Brainstorming when you’re working and studying from home.

Brainstorming when you’re working and studying from home

With just a few adjustments to how things are normally done, brainstorming remotely can be done effectively by study groups and work groups.

Use an online whiteboard

These exist in video conferencing platforms such as Zoom albeit in a rudimentary form. More sophisticated online whiteboard apps incorporate the facilities to comment, append files and turn the whiteboard into a presentation screen.
However, more basic tools exist. There’s no reason why Google Docs, or a Sketch or Doodle app can’t be used as a whiteboard.
Don’t obsess about the technology. It’s what you do with the whiteboard that matters.

Use a videoconferencing platform…

Zoom, Microsoft Teams and Google Meet are the most popular choices, providing a platform from which to do group work as a whole group or in smaller breakout groups.

… but if you want to “stagger” the times of brainstorming

Do members of your group want to brainstorm remotely but not at the same time? An app such as Slack or Teams is perfect for this. These are messaging systems that can be used for specific topics and which combine the functionality of email and forum. Simply set up a Team or a Channel for a topic and invite participants to share ideas.
This system allows you to brainstorm in your own time and without being under any real-time glare of other participants.

Be careful how you administer the brainstorm

Not everyone is comfortable with seeing themselves onscreen in Zoom or one of its counterparts, and there can be problems with those platforms when everyone is offering ideas. The experience of “shouting out” ideas online can lead to participants talking over the top of each other, and that can be annoying plus videoconferencing sound filters don’t cope well with overlapping sound. In fact, online brainstorms using videoconferencing platforms need to be carefully administered.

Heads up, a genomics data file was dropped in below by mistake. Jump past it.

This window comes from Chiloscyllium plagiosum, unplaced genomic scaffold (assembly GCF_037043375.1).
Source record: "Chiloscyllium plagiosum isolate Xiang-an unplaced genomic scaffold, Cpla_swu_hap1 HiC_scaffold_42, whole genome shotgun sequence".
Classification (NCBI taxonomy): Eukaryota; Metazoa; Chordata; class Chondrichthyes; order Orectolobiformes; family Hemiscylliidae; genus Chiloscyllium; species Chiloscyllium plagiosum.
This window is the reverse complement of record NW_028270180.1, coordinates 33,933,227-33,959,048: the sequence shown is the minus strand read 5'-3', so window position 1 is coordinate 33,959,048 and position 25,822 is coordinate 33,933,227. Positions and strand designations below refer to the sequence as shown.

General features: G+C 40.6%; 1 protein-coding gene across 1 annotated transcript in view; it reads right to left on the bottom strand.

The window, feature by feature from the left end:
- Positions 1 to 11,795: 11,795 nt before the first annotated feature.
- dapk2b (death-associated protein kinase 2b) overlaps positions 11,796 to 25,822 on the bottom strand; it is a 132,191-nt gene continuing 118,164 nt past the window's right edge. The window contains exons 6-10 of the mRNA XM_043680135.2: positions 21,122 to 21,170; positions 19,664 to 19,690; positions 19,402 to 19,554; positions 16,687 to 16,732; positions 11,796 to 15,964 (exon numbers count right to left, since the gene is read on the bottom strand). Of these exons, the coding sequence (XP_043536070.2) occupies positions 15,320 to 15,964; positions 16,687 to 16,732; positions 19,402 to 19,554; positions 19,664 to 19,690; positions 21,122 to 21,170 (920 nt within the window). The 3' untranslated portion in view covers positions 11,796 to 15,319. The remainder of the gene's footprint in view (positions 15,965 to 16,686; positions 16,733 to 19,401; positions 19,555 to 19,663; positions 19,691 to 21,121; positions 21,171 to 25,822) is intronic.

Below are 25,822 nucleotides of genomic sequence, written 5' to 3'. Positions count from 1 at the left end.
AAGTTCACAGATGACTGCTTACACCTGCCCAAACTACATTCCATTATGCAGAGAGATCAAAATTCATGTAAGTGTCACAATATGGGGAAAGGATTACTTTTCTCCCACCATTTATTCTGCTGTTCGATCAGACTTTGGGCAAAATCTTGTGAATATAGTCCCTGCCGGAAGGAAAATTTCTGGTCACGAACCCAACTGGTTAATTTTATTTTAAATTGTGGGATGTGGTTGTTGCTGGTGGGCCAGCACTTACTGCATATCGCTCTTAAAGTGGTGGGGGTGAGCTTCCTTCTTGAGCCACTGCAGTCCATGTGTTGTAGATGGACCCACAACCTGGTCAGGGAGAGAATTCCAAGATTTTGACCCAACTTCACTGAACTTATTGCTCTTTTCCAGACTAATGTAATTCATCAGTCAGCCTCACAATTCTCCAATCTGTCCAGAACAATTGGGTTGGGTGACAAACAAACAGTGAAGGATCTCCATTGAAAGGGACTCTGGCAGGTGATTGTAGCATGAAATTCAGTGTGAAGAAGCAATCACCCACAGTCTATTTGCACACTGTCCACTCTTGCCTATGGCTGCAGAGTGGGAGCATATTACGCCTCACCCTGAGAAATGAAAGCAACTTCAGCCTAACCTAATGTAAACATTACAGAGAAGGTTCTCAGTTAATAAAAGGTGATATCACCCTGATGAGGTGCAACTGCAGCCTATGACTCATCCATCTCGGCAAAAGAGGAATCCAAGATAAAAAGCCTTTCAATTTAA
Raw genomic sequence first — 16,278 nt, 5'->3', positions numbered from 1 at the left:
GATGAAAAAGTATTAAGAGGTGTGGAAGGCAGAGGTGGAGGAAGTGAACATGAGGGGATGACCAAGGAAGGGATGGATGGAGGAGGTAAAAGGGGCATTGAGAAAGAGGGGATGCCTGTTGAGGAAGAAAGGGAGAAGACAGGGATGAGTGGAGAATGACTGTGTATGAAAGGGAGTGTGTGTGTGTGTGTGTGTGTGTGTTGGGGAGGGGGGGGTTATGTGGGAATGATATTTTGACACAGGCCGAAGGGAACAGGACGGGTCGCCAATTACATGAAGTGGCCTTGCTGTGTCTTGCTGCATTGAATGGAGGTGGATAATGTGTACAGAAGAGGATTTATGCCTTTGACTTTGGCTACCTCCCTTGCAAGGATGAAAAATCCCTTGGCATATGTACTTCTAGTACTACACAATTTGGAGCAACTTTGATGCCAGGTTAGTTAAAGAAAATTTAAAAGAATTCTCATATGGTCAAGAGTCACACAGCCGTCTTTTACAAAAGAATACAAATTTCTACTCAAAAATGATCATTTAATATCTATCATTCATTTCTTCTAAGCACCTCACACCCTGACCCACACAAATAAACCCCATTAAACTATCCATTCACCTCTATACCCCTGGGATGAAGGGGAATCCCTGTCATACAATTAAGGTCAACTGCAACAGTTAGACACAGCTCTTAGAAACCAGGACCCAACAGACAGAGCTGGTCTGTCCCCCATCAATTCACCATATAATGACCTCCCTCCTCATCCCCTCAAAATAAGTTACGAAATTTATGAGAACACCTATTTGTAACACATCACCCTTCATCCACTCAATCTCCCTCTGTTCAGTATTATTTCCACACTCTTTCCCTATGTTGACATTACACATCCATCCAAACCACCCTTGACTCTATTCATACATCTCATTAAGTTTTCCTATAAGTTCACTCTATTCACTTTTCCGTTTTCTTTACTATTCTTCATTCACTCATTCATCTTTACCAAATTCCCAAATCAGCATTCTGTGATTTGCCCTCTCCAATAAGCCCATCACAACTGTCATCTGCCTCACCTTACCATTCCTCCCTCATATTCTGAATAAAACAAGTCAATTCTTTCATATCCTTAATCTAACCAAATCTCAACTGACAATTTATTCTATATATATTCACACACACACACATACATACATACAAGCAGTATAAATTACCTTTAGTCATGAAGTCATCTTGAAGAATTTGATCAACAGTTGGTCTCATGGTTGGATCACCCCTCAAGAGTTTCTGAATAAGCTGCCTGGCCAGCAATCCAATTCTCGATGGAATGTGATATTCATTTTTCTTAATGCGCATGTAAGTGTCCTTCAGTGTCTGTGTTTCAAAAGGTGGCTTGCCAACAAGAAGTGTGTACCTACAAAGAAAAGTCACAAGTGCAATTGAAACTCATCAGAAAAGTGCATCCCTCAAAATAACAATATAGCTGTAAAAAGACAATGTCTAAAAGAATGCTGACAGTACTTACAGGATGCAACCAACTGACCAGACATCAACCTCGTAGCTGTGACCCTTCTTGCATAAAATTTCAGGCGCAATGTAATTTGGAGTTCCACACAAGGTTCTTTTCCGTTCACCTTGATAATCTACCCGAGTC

To avoid participants, unwittingly edging each other out of a conversation, use an online whiteboard or break out into smaller groups. When you take ideas from a larger group, encourage participants to use the “hand in air” tool when they want to speak.

If you want to brainstorm solo

Can you brainstorm by yourself? Of course. There are plenty of organisations in which individuals and small groups do precisely that, and subsequently swap ideas.
If you brainstorm by yourself, you needn’t be chained to a desk. Many people find it mentally liberating to think while walking. Being in a new place can unblock thought processes.

And finally, follow best practice

As with all brainstorms, observe the following:

  • Double-check that you need to conduct the discussion by brainstorm.
  • Define the purpose of the brainstorm. This is even more important online where people can become more easily fatigued. Brief participants in advance.
  • Keep it short – between 30 minutes and one-hour maximum.
  • Involve all participants.
  • Use a mixture of techniques to keep everyone engaged.
  • Summarise at the end.
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